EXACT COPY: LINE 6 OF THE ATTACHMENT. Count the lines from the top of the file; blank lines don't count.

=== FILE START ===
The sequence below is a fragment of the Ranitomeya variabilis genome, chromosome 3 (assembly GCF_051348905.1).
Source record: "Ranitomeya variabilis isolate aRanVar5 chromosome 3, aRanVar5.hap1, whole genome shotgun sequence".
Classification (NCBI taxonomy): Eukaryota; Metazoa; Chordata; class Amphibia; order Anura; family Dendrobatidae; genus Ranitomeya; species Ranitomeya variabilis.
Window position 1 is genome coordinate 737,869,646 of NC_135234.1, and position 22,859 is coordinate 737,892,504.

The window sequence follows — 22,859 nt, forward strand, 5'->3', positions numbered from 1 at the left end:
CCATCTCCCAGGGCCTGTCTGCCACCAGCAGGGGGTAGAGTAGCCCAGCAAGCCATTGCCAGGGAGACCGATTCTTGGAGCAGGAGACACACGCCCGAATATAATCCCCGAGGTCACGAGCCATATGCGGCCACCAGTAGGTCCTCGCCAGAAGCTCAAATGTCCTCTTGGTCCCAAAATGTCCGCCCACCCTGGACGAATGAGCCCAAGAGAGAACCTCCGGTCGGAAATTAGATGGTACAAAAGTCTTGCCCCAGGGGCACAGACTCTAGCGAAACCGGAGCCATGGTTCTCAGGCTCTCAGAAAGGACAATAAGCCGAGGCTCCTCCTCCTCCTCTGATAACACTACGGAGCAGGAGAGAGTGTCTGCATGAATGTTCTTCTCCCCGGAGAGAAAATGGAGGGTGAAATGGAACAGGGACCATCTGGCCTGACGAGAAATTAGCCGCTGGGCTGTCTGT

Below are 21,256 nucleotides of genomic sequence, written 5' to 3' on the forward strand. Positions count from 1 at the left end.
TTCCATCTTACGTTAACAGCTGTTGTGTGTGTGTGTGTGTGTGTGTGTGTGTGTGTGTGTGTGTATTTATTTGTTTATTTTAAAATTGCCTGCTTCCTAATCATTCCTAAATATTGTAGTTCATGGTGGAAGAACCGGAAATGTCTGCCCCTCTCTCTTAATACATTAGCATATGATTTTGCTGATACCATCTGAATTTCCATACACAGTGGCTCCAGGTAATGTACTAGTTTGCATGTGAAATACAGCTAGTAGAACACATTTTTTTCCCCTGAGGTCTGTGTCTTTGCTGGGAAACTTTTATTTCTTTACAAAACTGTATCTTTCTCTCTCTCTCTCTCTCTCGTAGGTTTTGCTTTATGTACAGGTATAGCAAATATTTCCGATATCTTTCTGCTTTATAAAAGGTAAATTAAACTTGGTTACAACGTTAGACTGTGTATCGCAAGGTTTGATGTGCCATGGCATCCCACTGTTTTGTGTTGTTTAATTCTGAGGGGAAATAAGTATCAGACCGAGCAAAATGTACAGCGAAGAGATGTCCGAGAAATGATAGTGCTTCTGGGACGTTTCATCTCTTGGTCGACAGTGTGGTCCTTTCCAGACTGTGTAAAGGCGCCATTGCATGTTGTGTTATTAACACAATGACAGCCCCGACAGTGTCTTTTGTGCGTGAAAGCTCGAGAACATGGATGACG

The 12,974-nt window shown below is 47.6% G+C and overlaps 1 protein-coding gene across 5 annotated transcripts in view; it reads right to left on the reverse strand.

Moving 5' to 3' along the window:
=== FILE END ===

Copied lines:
CCATCTCCCAGGGCCTGTCTGCCACCAGCAGGGGGTAGAGTAGCCCAGCAAGCCATTGCCAGGGAGACCGATTCTTGGAGCAGGAGACACACGCCCGAATATAATCCCCGAGGTCACGAGCCATATGCGGCCACCAGTAGGTCCTCGCCAGAAGCTCAAATGTCCTCTTGGTCCCAAAATGTCCGCCCACCCTGGACGAATGAGCCCAAGAGAGAACCTCCGGTCGGAAATTAGATGGTACAAAAGTCTTGCCCCAGGGGCACAGACTCTAGCGAAACCGGAGCCATGGTTCTCAGGCTCTCAGAAAGGACAATAAGCCGAGGCTCCTCCTCCTCCTCTGATAACACTACGGAGCAGGAGAGAGTGTCTGCATGAATGTTCTTCTCCCCGGAGAGAAAATGGAGGGTGAAATGGAACAGGGACCATCTGGCCTGACGAGAAATTAGCCGCTGGGCTGTCTGT